Stealth Assessment

Stealth Assessment: Meaning, Principles, Design And Model

Stealth Assessment, as the name implies, is a covert method of evaluating student competency through the use of digital video games. The natural creativity and talents of students and young people have long fascinated artificial intelligence and modern technology. They have developed a slew of tests and assessments to examine and measure these attributes and competencies. 

The term “stealth assessment” was first brought into use in 2005 to describe a method of assessing innovation in video games. When a person engages in complicated, goal-oriented tasks while playing video games, the abilities and tactics he employs to overcome hurdles and obstacles are motivated entirely by the thrill of accomplishment. In this regard, the skills used at the time were the most accurate in assessing non-evaluable attributes such as persistence, ingenuity, and strategic thinking. Educators refer to this type of skill evaluation as Stealth Assessment.

What Is Stealth Assessment? 

The phrase “stealth assessment” was brought into use by Valerie Shute in 2005 to characterize the automated assessment procedure of a system called Smithtown that was designed to teach microeconomic principles. Valerie Shute and Matthew Ventura study a method for embedding performance-based assessments in digital games in their book Stealth Assessment.

Simply put, stealth assessment is evidence-based evaluation. Educators dub this method of continuously monitoring a person’s progress while offering automatic responses “Stealth assessment.” It is now used in educational games and simulations. Assessors can seamlessly integrate it into the structure of learning experience. Pupils naturally develop rich sequences of actions while accomplishing complicated tasks during gameplay. In doing so, they rely on the precise skills or competencies that educators want to evaluate.

Basic Principles Of Stealth Assessment 

Stealth Assessment is when testing is smoothly woven into the fabric of the learning or gaming environment to the point where it is nearly undetectable. This, in turn, blurs the line between learning and evaluation. It is designed to be imperceptible and continuing, to support learning and reduce test anxiety without jeopardizing validity and consistency. 

The following are the basic principles of Stealth Assessment: 

  • The software examines pupils’ actions in a computer game or simulation.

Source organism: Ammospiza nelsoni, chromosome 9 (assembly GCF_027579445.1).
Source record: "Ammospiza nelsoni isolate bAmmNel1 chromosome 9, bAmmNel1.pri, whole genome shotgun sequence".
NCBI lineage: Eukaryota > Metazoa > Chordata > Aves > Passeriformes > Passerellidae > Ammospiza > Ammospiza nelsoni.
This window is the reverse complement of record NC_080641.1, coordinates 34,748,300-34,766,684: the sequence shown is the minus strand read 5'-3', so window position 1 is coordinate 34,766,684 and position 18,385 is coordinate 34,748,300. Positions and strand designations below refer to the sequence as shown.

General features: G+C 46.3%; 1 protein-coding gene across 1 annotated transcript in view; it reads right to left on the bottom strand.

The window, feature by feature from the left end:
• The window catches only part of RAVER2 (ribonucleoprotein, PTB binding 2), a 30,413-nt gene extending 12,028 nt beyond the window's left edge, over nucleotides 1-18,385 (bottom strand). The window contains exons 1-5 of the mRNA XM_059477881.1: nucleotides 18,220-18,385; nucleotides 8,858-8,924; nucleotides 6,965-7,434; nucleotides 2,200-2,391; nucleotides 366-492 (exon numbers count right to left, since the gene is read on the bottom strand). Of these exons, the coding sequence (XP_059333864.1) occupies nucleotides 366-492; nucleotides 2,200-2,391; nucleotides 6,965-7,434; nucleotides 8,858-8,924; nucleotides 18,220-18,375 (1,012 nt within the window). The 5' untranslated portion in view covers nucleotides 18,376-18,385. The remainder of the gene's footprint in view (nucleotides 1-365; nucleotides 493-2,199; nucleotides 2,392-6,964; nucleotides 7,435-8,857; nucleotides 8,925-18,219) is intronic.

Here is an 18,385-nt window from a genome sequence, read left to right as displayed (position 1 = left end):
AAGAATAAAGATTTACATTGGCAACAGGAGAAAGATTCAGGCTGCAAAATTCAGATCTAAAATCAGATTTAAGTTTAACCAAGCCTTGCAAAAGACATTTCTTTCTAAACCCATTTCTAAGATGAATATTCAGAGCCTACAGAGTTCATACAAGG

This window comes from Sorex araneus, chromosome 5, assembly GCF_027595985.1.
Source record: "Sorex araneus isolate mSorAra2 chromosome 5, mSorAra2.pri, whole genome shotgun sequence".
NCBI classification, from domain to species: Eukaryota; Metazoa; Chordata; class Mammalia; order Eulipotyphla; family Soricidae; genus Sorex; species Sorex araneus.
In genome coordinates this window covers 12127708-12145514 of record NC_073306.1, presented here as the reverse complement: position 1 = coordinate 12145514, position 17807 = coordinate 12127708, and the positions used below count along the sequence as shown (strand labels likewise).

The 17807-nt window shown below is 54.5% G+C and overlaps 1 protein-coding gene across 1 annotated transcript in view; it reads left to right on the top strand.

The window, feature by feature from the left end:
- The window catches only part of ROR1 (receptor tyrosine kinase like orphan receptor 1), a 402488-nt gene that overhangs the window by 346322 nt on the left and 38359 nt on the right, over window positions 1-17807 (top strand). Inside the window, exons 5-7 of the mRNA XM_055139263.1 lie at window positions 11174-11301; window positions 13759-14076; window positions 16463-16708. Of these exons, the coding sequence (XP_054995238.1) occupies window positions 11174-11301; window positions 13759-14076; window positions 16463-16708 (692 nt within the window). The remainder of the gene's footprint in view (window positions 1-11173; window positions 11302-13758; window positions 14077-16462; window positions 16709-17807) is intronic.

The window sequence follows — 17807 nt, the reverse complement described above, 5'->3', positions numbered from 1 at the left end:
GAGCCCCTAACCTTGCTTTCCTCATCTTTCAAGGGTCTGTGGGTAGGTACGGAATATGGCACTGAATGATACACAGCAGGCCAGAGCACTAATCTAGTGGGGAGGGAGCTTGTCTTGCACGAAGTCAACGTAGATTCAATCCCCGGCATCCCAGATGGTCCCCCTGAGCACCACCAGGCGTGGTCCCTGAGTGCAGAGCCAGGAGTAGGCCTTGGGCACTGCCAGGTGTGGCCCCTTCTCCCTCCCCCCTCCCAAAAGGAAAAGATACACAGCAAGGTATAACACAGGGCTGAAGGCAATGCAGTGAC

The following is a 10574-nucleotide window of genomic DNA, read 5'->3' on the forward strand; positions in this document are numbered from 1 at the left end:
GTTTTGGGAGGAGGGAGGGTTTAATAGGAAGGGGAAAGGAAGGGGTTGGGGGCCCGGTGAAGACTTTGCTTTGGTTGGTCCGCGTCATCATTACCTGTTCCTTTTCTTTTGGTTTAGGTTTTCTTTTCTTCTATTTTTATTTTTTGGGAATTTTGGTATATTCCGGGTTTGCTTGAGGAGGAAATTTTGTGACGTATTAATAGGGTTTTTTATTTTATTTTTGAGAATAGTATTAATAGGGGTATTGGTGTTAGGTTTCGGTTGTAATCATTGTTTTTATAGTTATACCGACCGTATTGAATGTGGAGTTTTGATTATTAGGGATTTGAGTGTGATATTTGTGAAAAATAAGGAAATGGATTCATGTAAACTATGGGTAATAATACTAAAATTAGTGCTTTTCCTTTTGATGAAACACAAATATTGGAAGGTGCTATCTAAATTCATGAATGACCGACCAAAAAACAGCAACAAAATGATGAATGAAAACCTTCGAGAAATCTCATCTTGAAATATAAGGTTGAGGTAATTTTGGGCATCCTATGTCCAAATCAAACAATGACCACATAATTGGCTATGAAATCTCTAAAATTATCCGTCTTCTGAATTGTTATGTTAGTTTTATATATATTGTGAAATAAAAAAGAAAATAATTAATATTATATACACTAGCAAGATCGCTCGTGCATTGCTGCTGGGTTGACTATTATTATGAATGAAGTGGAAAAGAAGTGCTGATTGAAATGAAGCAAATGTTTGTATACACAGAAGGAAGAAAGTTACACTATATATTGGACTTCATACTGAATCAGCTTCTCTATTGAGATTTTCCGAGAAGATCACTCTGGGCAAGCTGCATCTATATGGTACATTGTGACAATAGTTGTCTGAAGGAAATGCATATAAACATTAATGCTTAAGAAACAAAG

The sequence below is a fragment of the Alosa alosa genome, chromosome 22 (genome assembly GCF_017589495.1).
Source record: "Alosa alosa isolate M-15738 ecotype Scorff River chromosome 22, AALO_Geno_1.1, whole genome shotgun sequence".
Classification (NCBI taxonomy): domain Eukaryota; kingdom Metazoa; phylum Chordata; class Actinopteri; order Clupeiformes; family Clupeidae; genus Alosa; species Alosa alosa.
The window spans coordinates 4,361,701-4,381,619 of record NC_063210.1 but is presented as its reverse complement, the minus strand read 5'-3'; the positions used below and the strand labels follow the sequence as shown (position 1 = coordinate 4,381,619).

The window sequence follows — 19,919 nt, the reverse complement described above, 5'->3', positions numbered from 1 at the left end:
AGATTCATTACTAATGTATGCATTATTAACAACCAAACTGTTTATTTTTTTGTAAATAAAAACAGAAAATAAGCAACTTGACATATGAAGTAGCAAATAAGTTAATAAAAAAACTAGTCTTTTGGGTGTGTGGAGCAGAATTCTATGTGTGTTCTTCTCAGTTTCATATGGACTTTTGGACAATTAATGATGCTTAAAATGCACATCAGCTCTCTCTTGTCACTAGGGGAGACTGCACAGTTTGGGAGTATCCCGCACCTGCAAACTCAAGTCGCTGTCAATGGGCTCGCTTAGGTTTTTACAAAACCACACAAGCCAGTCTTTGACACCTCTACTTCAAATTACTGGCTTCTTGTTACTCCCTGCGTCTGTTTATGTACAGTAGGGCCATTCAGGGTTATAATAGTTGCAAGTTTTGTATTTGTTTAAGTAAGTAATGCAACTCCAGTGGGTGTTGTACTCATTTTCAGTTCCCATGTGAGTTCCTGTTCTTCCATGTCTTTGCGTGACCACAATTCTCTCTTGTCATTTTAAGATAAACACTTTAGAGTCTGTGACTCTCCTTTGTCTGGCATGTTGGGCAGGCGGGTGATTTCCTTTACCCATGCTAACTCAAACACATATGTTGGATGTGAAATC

• The system adjusts the game’s structure to help students learn. For instance, it introduces new hurdles and obstacles based on their performance. 
  • Rather than having distinct stages or tests, the strategy keeps the game running by integrating instruction and assessment within the game. 
  • The technology creates a dynamic representation of the learners to show their skills and talents.
  • By blurring the boundaries between assessment and learning while performing a complete diagnostic, it reduces test anxiety among students.

Design And Model Of Stealth Assessment

Evidence-centered design is the methodology that underpins stealth assessment. Robert Mislevy, Linda Steinberg, and Russell Almond coined the term “evidence-centered design” in the late 1990s to describe an assessment design approach. In general, the goal of any assessment is to gather data that allows an assessor to make accurate conclusions about what students know, think, and can accomplish, and to what extent they can do it. Precise conclusions about competency states improve educational decisions that promote learning.

Stealth Assessment, Principles of Stealth Assessment, Key Focus Areas of Stealth Assessment, Design and Model of Stealth Assessment
Evidence-centered design in Stealth Assessment

Evidence-based design is a framework that comprises numerous interconnected conceptual and computational models. According to the framework, an assessor must: 

– define the claims they make about the abilities of learners.  

– determine what constitutes admissible evidence in support of the claim. 

– identify the types of tasks or situations that elicit the evidence. 

The article will now describe each of these models in detail below:

1. Competency Model

The Competency Model always asks, “What set of knowledge, skills, and other characteristics should be assessed?” 

Competencies are broad in scope since they include both technical and necessary skills. Moreover, they include soft skills, such as knowledge, behaviors, and abilities. The competency model comprises a collection of competencies. The variables in the competency model indicate the set of human traits that assessors use to draw conclusions.